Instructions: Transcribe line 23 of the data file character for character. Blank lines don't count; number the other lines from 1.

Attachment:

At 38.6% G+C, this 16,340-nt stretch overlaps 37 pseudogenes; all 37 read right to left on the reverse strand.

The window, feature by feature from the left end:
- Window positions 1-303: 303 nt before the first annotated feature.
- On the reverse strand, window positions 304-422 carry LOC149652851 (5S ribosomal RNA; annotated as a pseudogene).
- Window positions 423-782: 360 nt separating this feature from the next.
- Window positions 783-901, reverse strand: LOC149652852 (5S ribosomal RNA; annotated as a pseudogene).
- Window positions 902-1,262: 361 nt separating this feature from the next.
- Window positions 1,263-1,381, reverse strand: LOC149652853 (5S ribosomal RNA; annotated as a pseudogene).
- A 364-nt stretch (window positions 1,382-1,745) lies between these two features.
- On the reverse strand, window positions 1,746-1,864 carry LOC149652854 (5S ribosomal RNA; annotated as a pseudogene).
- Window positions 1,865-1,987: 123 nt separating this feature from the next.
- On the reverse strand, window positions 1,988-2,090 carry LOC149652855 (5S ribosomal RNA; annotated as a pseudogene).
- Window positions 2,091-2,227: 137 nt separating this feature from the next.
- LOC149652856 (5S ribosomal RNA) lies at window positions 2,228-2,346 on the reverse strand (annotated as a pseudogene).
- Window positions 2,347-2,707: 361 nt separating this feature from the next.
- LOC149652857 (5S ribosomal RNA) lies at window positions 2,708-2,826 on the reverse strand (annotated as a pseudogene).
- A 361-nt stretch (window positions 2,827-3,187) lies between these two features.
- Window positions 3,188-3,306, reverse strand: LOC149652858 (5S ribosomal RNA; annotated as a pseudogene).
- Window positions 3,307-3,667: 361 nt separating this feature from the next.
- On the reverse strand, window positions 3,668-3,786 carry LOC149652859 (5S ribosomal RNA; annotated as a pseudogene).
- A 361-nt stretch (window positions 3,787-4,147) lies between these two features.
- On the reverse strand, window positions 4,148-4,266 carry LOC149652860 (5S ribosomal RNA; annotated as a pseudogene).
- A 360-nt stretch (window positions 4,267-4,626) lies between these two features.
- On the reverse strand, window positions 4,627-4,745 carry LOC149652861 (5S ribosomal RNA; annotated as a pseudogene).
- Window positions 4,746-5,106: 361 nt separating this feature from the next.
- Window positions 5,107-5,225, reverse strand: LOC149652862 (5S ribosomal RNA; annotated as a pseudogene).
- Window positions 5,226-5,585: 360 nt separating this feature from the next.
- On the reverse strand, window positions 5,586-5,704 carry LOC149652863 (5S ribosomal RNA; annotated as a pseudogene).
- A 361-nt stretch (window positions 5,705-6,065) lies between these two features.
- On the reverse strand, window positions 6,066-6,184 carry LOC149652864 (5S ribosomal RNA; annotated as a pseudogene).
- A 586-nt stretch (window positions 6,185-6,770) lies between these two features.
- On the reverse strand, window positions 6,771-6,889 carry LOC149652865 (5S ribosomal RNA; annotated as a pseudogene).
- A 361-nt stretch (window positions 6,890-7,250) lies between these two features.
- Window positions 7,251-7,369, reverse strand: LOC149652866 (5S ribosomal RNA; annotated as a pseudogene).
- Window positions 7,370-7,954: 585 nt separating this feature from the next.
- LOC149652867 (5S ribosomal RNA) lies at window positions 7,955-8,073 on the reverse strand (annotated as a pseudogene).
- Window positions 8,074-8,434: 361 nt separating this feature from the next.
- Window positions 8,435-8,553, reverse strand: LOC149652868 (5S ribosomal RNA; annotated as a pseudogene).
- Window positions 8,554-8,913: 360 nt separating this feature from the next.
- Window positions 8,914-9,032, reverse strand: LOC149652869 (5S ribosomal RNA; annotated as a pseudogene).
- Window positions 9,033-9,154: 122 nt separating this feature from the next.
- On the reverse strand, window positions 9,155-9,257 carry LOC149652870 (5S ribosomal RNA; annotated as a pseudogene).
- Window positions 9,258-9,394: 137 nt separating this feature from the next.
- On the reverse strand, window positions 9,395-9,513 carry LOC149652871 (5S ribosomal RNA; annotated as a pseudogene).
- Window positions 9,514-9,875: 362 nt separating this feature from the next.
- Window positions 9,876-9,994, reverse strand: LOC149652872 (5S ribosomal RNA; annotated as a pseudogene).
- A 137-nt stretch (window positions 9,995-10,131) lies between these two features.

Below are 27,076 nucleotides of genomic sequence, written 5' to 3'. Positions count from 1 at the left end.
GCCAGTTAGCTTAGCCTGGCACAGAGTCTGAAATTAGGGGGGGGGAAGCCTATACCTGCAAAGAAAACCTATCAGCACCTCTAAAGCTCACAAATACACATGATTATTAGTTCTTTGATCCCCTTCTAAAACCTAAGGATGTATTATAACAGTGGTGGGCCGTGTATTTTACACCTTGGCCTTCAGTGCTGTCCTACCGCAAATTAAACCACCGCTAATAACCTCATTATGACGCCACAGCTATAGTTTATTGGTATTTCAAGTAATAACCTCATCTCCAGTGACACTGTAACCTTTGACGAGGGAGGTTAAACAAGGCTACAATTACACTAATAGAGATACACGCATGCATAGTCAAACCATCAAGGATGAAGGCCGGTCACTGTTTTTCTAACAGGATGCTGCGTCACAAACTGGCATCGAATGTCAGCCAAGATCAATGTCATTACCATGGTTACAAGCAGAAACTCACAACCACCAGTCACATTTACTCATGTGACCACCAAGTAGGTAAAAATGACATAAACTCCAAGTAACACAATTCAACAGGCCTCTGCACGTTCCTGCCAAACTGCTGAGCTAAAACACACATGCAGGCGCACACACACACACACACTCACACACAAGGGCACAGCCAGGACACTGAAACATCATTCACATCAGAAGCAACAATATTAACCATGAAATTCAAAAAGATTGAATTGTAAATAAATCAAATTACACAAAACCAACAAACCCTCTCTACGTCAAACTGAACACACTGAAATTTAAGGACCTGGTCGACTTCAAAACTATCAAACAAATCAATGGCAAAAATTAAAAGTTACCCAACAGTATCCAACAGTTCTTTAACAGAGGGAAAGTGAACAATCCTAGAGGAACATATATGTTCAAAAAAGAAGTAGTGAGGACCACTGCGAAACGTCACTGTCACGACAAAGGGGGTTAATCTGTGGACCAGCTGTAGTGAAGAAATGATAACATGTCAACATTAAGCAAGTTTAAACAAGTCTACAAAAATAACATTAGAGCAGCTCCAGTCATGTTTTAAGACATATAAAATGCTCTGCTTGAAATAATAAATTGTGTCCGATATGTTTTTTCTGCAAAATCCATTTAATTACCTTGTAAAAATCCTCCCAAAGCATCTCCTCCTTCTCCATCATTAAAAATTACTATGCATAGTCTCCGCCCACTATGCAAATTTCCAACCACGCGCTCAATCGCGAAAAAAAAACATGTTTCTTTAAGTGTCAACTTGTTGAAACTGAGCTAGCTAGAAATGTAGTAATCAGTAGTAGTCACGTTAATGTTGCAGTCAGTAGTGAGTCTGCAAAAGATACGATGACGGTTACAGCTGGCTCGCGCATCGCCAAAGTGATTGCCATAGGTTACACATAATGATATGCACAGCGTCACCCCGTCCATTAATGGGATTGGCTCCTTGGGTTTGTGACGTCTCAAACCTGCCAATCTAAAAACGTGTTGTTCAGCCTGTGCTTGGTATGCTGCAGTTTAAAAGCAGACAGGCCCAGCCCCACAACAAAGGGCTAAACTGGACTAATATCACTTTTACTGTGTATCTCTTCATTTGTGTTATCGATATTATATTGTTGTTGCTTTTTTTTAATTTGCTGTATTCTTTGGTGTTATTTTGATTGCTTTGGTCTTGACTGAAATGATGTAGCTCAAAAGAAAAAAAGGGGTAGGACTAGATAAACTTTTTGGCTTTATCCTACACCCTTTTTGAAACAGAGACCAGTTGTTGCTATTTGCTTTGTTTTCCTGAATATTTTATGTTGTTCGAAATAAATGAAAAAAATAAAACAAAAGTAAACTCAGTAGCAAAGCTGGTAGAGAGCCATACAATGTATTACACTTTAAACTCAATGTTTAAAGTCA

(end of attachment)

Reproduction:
- A 360-nt stretch (window positions 4,267-4,626) lies between these two features.